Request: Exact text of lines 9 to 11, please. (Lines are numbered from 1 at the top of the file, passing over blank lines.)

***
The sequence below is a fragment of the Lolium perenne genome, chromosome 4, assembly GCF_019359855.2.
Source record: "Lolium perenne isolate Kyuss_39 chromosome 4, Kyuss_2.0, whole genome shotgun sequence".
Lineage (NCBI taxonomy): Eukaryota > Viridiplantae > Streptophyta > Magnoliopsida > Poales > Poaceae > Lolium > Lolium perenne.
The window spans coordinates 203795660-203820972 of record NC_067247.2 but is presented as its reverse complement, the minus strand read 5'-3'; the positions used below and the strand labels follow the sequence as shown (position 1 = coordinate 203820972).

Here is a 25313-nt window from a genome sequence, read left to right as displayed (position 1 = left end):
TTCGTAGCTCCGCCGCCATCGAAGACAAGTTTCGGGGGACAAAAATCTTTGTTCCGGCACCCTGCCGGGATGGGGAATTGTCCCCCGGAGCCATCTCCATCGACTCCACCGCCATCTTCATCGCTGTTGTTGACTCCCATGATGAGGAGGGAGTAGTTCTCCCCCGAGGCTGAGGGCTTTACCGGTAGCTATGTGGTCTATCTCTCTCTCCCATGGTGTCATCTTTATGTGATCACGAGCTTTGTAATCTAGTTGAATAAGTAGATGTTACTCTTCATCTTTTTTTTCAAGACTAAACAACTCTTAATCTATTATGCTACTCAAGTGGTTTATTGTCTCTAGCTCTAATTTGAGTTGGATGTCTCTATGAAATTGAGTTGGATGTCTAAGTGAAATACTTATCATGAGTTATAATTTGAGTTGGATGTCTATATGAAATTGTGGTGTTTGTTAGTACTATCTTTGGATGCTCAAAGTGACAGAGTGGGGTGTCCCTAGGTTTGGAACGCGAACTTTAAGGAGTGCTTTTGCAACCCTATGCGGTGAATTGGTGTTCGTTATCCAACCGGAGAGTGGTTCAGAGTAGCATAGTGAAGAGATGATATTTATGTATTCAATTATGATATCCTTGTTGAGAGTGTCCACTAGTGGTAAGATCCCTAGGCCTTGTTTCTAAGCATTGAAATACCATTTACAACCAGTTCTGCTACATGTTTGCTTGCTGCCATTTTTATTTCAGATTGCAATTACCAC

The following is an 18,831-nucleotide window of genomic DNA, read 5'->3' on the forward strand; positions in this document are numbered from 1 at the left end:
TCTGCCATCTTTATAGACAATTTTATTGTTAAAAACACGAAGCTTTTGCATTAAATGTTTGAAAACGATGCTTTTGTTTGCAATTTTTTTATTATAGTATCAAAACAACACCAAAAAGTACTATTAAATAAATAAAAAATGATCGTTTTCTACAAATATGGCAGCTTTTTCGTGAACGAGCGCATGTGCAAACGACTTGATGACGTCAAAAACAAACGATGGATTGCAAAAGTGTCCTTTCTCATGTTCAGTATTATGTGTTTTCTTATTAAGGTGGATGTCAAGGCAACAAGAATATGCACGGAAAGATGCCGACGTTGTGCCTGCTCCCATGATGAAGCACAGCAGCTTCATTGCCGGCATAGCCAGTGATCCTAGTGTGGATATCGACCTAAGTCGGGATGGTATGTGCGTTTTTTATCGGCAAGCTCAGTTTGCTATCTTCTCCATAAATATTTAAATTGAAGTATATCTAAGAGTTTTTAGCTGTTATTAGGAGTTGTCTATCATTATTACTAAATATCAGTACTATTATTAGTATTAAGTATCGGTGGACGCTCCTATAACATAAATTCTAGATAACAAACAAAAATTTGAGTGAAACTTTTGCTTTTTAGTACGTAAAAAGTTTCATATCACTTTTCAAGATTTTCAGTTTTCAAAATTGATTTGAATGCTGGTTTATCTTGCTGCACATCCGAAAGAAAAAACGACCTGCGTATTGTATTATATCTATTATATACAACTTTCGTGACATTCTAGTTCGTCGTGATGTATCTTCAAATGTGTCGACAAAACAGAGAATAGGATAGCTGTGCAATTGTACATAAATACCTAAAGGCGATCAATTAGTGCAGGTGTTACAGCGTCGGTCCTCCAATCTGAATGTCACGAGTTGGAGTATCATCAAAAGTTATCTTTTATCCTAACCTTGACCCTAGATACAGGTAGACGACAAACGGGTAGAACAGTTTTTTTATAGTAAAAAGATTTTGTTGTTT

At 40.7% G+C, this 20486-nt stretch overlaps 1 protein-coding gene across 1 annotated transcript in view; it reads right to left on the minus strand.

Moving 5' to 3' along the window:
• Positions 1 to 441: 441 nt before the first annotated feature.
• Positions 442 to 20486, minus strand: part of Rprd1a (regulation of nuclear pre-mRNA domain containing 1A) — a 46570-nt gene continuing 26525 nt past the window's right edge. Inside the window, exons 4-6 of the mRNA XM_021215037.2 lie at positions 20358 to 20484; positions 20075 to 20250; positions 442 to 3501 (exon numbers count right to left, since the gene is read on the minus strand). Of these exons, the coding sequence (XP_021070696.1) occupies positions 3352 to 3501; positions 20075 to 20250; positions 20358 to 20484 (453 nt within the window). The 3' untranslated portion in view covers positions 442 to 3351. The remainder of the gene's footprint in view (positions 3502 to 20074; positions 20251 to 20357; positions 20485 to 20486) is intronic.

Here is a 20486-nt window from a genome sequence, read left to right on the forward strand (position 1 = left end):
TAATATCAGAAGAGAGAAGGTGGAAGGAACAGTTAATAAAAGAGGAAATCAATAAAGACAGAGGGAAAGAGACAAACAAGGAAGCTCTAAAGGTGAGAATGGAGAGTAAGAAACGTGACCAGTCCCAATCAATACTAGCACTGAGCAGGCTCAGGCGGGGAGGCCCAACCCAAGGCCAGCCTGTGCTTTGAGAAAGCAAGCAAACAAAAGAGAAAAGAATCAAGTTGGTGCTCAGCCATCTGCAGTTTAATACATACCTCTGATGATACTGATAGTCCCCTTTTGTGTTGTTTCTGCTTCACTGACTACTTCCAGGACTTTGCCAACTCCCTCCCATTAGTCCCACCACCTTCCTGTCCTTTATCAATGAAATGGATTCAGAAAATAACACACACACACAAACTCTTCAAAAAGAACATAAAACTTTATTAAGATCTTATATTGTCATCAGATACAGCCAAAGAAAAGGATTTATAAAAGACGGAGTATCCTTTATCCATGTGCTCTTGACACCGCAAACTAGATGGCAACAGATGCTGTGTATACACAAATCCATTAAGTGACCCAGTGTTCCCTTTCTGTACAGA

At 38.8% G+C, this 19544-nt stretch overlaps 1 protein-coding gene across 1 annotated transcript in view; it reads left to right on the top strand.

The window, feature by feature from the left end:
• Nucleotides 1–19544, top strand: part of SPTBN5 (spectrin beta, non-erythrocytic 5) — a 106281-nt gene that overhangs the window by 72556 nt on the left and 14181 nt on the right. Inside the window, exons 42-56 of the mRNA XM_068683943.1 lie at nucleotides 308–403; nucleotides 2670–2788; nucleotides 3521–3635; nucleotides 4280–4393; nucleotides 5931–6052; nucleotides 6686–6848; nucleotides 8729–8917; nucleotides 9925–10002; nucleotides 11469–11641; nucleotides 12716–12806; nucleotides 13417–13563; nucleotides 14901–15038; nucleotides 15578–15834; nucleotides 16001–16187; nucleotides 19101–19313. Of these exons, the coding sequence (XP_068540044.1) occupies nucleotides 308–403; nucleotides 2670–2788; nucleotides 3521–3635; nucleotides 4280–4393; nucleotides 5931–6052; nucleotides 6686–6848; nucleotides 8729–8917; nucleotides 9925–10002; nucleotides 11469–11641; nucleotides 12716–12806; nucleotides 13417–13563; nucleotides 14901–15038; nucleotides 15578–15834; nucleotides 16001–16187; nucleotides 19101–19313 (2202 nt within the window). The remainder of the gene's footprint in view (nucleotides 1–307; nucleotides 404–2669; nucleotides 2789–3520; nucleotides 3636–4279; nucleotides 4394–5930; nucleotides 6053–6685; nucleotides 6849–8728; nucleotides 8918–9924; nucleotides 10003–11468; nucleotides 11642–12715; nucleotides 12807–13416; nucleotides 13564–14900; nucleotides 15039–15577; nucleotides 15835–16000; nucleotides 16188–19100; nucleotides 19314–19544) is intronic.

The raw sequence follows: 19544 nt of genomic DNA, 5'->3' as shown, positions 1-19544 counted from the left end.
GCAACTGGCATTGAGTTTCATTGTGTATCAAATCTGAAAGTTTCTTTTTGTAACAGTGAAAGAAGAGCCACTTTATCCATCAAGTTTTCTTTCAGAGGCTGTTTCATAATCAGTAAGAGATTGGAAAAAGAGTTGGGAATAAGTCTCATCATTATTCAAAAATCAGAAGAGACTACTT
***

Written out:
At 40.7% G+C, this 20486-nt stretch overlaps 1 protein-coding gene across 1 annotated transcript in view; it reads right to left on the minus strand.

Moving 5' to 3' along the window:
• Positions 1 to 441: 441 nt before the first annotated feature.